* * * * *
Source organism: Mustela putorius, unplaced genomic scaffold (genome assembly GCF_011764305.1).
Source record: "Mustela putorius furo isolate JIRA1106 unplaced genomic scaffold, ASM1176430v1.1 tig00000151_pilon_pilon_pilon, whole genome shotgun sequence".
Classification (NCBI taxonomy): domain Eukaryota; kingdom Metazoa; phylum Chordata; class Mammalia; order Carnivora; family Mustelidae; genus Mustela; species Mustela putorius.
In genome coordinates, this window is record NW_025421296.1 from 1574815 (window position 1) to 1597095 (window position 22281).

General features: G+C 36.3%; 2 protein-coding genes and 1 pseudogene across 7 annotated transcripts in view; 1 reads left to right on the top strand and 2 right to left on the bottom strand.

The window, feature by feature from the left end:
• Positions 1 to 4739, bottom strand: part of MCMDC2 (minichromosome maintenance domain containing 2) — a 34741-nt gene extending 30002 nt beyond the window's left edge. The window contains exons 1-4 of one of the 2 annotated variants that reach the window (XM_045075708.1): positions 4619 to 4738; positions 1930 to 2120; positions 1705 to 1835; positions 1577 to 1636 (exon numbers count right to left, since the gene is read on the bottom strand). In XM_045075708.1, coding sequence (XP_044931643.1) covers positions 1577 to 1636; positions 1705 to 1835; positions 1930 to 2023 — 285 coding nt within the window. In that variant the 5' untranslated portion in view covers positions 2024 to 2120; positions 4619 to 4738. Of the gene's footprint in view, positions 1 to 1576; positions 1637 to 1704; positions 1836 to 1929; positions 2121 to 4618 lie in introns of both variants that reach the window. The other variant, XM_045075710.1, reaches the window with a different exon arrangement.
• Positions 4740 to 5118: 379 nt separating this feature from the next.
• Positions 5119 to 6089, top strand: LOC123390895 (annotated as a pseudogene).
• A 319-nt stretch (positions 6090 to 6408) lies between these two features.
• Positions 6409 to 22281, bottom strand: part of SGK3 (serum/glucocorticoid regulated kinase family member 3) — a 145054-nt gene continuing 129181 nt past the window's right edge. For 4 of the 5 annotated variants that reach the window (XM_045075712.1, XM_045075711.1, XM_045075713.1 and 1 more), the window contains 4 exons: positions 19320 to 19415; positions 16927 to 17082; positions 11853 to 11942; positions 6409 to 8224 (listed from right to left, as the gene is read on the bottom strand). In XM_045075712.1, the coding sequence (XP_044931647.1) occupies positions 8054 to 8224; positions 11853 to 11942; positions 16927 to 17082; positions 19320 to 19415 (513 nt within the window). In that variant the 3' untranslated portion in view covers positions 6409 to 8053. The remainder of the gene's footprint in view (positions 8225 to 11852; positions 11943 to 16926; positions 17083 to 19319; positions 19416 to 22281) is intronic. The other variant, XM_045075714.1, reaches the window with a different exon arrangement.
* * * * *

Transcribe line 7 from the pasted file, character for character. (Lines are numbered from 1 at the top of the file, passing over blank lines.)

• Positions 1 to 4739, bottom strand: part of MCMDC2 (minichromosome maintenance domain containing 2) — a 34741-nt gene extending 30002 nt beyond the window's left edge. The window contains exons 1-4 of one of the 2 annotated variants that reach the window (XM_045075708.1): positions 4619 to 4738; positions 1930 to 2120; positions 1705 to 1835; positions 1577 to 1636 (exon numbers count right to left, since the gene is read on the bottom strand). In XM_045075708.1, coding sequence (XP_044931643.1) covers positions 1577 to 1636; positions 1705 to 1835; positions 1930 to 2023 — 285 coding nt within the window. In that variant the 5' untranslated portion in view covers positions 2024 to 2120; positions 4619 to 4738. Of the gene's footprint in view, positions 1 to 1576; positions 1637 to 1704; positions 1836 to 1929; positions 2121 to 4618 lie in introns of both variants that reach the window. The other variant, XM_045075710.1, reaches the window with a different exon arrangement.